The Federal Trade Commission (FTC) is scrutinizing mergers more carefully than in the past. The federal agency is currently trying to block a merger between Amgen and Horizon Therapeutics.
In its lawsuit, the FTC said that if it allowed Amgen’s $27.8 billion purchase to go through, Amgen could pressure the companies that manage access to prescription drugs — pharmacy benefit managers, or PBMs — to boost the two extremely expensive Horizon products in a way that would inhibit any competition.
The FTC is right to worry. Earlier this Spring it came to light that when an expensive, popular drug Humira faced generic competition, drug maker Amgen produced two different versions of the generic drug that were identical except for price. One cost $1,600 for a two-week supply, while the other cost $3,300. It seemed Amgen knew some Pharmaceutical Benefit Mangers (PBMs) would want the higher-priced version so they could retain a bigger cut of the price while passing the higher prices on to clients and consumers. This is possible because the PBM industry was allowed to consolidate. PBMs stand accused of being partly responsible for high drug prices by demanding a bigger cut (rebate) of the list price, driving prices higher to accommodate. If this is accurate (the economics are a little questionable) it is only because the top three PBMs control 80% of the market for drug distribution.
And OptumRx, one of three powerhouse brokers that determine which drugs Americans get, recommended option No. 2: the more expensive version.
As Murdo Gordon, an Amgen executive vice president, explained in an earnings call, the higher price enabled his company to give bigger rebates, or post-sale discounts, to Optum and other intermediaries. Most of that money would be passed on to insurers, and patients, he said. Gordon did not mention that the higher-priced option would leave some patients paying much more out-of-pocket, undermining the whole rationale for generic drugs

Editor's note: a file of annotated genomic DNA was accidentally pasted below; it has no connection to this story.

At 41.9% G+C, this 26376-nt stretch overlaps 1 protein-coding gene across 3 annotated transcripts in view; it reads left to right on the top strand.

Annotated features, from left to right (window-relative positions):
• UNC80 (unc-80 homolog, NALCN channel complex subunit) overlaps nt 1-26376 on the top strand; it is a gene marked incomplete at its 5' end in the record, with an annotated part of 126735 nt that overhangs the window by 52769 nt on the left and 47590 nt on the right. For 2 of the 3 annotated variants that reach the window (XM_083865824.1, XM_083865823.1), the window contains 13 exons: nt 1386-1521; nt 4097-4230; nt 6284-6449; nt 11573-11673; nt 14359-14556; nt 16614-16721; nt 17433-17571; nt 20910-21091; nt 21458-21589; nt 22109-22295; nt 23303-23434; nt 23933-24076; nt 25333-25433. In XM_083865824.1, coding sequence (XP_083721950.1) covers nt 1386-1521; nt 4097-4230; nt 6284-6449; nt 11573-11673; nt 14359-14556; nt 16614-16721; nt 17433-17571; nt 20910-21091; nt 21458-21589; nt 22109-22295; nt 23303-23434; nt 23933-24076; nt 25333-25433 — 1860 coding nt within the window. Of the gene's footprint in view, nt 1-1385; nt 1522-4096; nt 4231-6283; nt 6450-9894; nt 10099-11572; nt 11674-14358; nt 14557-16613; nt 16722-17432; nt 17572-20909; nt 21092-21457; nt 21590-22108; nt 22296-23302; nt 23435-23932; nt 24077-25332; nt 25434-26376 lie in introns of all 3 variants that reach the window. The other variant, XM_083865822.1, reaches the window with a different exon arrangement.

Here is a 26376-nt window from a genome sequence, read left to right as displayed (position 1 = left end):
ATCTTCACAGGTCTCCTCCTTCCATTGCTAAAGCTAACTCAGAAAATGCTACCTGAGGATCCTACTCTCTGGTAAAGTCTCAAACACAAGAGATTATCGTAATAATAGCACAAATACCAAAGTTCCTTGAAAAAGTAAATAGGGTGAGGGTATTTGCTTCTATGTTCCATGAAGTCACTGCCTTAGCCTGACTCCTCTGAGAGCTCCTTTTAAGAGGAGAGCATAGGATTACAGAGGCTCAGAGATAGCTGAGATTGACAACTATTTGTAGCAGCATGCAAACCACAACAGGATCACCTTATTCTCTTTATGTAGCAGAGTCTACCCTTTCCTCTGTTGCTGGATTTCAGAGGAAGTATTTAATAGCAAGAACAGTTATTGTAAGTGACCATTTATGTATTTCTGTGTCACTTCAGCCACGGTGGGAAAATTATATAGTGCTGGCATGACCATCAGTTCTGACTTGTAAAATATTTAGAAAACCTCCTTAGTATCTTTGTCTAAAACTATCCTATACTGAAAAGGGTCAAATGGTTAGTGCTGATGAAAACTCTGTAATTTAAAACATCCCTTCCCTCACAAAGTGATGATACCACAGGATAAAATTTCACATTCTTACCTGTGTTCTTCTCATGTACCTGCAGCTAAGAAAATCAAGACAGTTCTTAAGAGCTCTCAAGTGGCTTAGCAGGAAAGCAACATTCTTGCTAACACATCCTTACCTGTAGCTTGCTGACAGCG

If you ask the public relations arms of merging companies, they will likely say mergers are beneficial due to synergies, efficiencies, economies of scale. These are not trivial words that have no meaning. That doesn’t mean those are the primary reasons, however. It’s not an impulse buy. Anyone considering investing nearly $28 billion to buy a rival has run the numbers and knows the product lines. Amgen undoubtedly has a strategy which may not be in consumers’ best interests.
When Amgen announced its purchase of Horizon in December — the biggest biopharma transaction in 2022 — it showed particular interest in Horizon’s drugs for thyroid eye disease (Tepezza) and severe gout (Krystexxa), for which the company was charging up to $350,000 and $650,000, respectively, for a year of treatment. The complaint said the merger would disadvantage biotech rivals that have similar products in advanced clinical testing.
Amgen could promote the Horizon drugs through “cross-market bundling,” the FTC said. That means requiring PBMs to promote some of Amgen’s less popular drugs — the Horizon products, in this case — in exchange for Amgen offering the PBMs large rebates for its blockbusters. Amgen has nine drugs that each earned more than $1 billion last year, according to the complaint, the most popular being Enbrel, which treats rheumatoid arthritis and other diseases.
Is that possible? Sadly yes. Years ago, I met with the CEO of a firm that manufactured safety syringes. His product was far more advanced, cheaper and safer than what was on the market. Yet, he could not sell his products to the vast majority of U.S. hospitals because they all used group purchasing organizations (GPOs). The GPOs (which are highly consolidated) already had exclusive deals with a much larger, competing manufacturer of syringes, that had signed a sole source contract. To say this was a battle between David and Goliath would be an understatement. It was more like David against an army of Goliaths. GPOs also pay rebates to hospitals based on the value of products they buy. A more expensive product allows for bigger rebates, albeit at the expense of competition. Sole source contracts also hurt small competitors trying to break into the market. Offering a better product at a lower price isn’t enough to break through.
“The prospect that Amgen could leverage its portfolio of blockbuster drugs to gain advantages over potential rivals is not hypothetical,” the FTC complaint states. “Amgen has deployed this very strategy to extract favorable terms from payers to protect sales of Amgen’s struggling drugs.”
We can already see the results of excessive consolidation. In most major cities two or three hospital systems control the market. Hospitals are local. They don’t really face competition from hospitals miles away. PBMs are consolidated enough to demand a larger share of the pie than if they were all competing against each other. Drug companies too have been consolidated for the past 30 years. That hasn’t been necessarily good for consumers.